What has led me to realize this in full measure? Well, over the last several weeks, I've been in a position where I've been completely off-grid. No WiFi. No cellular data. No access at all to the "scroll hole" or social media or online shopping or subreddits. Several days ago, for the first time in literally years, I realized I was fresh-out of my typical modes of entertainment and decided to pick up a book and enjoy some reading. The weather was perfect. The doors and windows wide open. The only audible stimuli that of birdsong and the occasional push of the breeze through a canopy of ponderosas.
It was so fucking peaceful. And I tumbled into reading in a way I haven't for a very, very long time as a result. Eventually, I put the book down—suddenly and voraciously inspired to write something of my own. I made myself a mug of tea and holed up in my office, where I slipped out of the book I was reading and into a world of my own creation. I stayed there for hours.
When I ran out of places to go, writing-wise, I took a walk in the forest. Without a podcast or YouTube videos or any source of digital, in-your-pocket entertainment at my disposal, I found myself left with one thing to accompany my walk . . . Music. Music that I loved so much, I had it downloaded. Music that just so happens to be atmospheric and inspirational. Music that is more than a constellation of well-paced noise, and more of a bellows intended to fan flames we've always got smoldering inside of us.
While I walked alone in the forest, listening to this music, it was as though the channel acting as a conduit between myself and the fictional world of my creation opened wide: a maw that swallowed me whole, its gut an altogether different dimension of existence. No longer was I huddled over a craft book in my office, forcing an already contrived plot into a formula that's said to be "right" when everything else is wrong. The heart of my fiction—the story, the cast, the lore, the magic—all fell into place perfectly and effortlessly. I felt like an omniscient god, peering at my protagonist as her life unfolded, all-knowing and objective and comfortable in my space of casual observation. There was nothing for me to contrive, to force, to cobble, to create, to think through—it was all just there, as though it'd existed independently all along, and my only job was to pause long enough to tap into it.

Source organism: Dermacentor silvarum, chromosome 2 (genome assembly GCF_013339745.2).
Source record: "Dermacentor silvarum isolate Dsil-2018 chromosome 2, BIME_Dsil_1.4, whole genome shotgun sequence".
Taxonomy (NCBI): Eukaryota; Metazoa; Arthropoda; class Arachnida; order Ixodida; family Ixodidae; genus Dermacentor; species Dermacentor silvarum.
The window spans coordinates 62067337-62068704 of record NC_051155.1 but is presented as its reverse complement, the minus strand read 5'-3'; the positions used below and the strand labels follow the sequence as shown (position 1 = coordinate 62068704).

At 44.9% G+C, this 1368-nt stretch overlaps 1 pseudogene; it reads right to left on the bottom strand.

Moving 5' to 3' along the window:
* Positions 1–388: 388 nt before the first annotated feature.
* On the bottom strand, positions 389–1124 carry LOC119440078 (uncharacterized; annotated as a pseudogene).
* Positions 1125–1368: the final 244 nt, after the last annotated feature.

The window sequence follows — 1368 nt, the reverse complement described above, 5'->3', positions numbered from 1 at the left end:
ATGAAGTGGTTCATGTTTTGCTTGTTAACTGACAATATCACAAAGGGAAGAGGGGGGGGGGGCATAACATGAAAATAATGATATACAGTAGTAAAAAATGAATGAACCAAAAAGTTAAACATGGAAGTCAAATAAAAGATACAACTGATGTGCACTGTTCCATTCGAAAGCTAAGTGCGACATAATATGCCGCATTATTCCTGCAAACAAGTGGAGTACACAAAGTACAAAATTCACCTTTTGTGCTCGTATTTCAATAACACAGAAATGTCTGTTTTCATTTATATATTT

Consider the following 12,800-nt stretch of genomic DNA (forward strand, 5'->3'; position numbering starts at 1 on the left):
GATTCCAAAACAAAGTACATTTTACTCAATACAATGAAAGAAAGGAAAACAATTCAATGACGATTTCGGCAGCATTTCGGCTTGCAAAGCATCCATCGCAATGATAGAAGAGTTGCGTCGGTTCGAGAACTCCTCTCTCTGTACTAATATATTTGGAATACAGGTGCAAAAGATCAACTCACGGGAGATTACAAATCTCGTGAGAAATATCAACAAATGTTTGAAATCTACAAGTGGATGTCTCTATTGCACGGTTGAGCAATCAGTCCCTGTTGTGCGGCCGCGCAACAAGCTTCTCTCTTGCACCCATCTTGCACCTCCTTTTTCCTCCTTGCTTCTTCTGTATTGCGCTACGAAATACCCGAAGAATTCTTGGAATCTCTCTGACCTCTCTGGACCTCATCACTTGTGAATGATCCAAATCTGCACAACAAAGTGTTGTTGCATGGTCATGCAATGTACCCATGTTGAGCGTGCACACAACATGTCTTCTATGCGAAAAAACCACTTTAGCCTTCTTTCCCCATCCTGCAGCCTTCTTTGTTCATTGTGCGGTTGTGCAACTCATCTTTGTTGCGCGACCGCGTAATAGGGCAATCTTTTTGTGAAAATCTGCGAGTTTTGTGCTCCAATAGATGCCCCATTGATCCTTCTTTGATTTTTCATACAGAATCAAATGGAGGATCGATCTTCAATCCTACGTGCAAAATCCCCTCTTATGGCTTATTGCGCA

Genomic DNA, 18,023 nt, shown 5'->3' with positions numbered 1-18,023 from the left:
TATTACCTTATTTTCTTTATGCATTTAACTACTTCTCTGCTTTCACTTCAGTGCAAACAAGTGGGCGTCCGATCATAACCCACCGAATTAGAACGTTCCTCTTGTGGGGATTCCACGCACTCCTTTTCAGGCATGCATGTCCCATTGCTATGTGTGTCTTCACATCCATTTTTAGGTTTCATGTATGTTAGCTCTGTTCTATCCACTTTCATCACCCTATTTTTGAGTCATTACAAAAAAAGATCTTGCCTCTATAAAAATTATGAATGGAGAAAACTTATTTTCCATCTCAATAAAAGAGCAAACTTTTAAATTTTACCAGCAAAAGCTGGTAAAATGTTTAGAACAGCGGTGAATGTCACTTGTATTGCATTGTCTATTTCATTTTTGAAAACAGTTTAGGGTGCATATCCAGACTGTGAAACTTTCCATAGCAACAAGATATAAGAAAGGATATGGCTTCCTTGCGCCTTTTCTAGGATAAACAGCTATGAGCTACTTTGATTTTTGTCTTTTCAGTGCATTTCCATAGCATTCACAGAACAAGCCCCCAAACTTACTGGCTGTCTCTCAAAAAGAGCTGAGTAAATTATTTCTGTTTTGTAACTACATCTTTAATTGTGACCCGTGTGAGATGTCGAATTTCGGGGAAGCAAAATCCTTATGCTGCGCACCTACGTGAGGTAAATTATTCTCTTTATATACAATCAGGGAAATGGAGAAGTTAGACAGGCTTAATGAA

I realized quickly that I needed to run—not walk—back home and write. And I did. I kept that connection, that channel, alive. And rather than writing something that was meant to be read someday by as many people as possible, I was living vicariously through the story itself. I was wasn't writing at all, in fact. I was only living.
And that's when it dawned on me that this is my personal superpower. Perhaps it's a strength that every creative has—a strength crippled by living chronically online, forever outshone by the chaos of being alive in a day and age where everyone and everything is fighting viciously for our attention, our data points. There are some people who are good at blocking out that noise in favor of focusing on their own creative pursuits, but I am not one of them. Perhaps it isn't a personal "strength" I'm working with at all, but rather acknowledging and accepting a personal "weakness" or "handicap" instead—but either way, I've come away with a deeper, more honest understanding of how I operate naturally, and how I can leverage that nature to create something that is FELT more than it is actively MADE.
Maybe this is reinforcement to those of you looking to take a hard and reinforced break from all-things-online. Maybe it's not. Maybe nobody relates to this at all, and I'm just shouting at a void disguised as community the way everybody else is on the internet. But either way, this felt important enough to share. This felt pivotal and epiphanic, to the point where I wonder if the next step I'm meant to take is deleting Instagram and Facebook and YouTube altogether until I've finished drafting this series. All of the time, energy, and mental bandwidth that I've been wasting on my author platform will now be delegated entirely to my writing. It's time to play to my strengths, and stop doing things everybody else's way.